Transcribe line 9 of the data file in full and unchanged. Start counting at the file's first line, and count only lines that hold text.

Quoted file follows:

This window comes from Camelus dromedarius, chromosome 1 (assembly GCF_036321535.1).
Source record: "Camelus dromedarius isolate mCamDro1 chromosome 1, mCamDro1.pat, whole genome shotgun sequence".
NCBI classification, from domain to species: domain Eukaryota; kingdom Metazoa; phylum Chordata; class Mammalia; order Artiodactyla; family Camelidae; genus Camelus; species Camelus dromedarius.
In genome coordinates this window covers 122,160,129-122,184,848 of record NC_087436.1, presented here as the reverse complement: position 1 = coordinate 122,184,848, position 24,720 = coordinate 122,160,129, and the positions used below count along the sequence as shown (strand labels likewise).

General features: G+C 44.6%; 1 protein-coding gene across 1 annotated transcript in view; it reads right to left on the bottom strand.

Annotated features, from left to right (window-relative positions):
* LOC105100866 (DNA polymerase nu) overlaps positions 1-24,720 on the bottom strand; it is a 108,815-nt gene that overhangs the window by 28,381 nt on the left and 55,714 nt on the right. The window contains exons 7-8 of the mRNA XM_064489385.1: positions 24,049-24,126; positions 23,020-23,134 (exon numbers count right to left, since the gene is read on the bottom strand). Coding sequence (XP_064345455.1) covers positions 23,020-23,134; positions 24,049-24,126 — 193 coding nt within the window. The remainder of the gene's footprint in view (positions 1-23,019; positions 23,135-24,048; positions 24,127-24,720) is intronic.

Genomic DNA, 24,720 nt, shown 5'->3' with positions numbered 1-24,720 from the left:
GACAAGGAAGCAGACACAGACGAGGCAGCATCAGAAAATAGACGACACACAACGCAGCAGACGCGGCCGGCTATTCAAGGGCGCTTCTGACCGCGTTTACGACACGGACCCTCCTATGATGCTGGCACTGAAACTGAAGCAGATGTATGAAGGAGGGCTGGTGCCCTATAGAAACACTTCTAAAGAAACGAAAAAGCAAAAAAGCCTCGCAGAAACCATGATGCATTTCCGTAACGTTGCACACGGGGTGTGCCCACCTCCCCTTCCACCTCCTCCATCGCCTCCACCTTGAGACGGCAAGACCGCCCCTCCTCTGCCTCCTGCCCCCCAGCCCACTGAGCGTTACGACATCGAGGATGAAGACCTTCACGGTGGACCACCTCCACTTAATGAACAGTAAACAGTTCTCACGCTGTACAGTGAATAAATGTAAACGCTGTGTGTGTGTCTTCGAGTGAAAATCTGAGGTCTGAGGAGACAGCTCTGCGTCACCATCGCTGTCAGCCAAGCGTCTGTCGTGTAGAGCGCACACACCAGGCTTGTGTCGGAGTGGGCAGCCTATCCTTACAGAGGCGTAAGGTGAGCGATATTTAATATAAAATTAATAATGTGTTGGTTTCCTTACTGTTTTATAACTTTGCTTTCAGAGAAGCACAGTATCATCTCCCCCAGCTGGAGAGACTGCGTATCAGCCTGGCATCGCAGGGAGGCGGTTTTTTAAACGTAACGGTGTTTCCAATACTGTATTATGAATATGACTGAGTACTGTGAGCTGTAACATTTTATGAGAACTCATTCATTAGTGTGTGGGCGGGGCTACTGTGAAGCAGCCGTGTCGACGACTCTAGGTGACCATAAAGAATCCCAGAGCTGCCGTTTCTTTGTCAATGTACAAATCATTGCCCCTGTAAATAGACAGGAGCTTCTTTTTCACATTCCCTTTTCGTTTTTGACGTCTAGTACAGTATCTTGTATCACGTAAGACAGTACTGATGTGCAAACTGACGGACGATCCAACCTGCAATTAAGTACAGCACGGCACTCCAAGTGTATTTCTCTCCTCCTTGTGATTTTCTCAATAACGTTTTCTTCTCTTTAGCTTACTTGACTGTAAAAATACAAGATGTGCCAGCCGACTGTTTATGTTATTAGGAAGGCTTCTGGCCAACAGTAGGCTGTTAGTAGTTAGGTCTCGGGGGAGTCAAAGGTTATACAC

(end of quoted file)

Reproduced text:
GACAAGGAAGCAGACACAGACGAGGCAGCATCAGAAAATAGACGACACACAACGCAGCAGACGCGGCCGGCTATTCAAGGGCGCTTCTGACCGCGTTTACGACACGGACCCTCCTATGATGCTGGCACTGAAACTGAAGCAGATGTATGAAGGAGGGCTGGTGCCCTATAGAAACACTTCTAAAGAAACGAAAAAGCAAAAAAGCCTCGCAGAAACCATGATGCATTTCCGTAACGTTGCACACGGGGTGTGCCCACCTCCCCTTCCACCTCCTCCATCGCCTCCACCTTGAGACGGCAAGACCGCCCCTCCTCTGCCTCCTGCCCCCCAGCCCACTGAGCGTTACGACATCGAGGATGAAGACCTTCACGGTGGACCACCTCCACTTAATGAACAGTAAACAGTTCTCACGCTGTACAGTGAATAAATGTAAACGCTGTGTGTGTGTCTTCGAGTGAAAATCTGAGGTCTGAGGAGACAGCTCTGCGTCACCATCGCTGTCAGCCAAGCGTCTGTCGTGTAGAGCGCACACACCAGGCTTGTGTCGGAGTGGGCAGCCTATCCTTACAGAGGCGTAAGGTGAGCGATATTTAATATAAAATTAATAATGTGTTGGTTTCCTTACTGTTTTATAACTTTGCTTTCAGAGAAGCACAGTATCATCTCCCCCAGCTGGAGAGACTGCGTATCAGCCTGGCATCGCAGGGAGGCGGTTTTTTAAACGTAACGGTGTTTCCAATACTGTATTATGAATATGACTGAGTACTGTGAGCTGTAACATTTTATGAGAACTCATTCATTAGTGTGTGGGCGGGGCTACTGTGAAGCAGCCGTGTCGACGACTCTAGGTGACCATAAAGAATCCCAGAGCTGCCGTTTCTTTGTCAATGTACAAATCATTGCCCCTGTAAATAGACAGGAGCTTCTTTTTCACATTCCCTTTTCGTTTTTGACGTCTAGTACAGTATCTTGTATCACGTAAGACAGTACTGATGTGCAAACTGACGGACGATCCAACCTGCAATTAAGTACAGCACGGCACTCCAAGTGTATTTCTCTCCTCCTTGTGATTTTCTCAATAACGTTTTCTTCTCTTTAGCTTACTTGACTGTAAAAATACAAGATGTGCCAGCCGACTGTTTATGTTATTAGGAAGGCTTCTGGCCAACAGTAGGCTGTTAGTAGTTAGGTCTCGGGGGAGTCAAAGGTTATACAC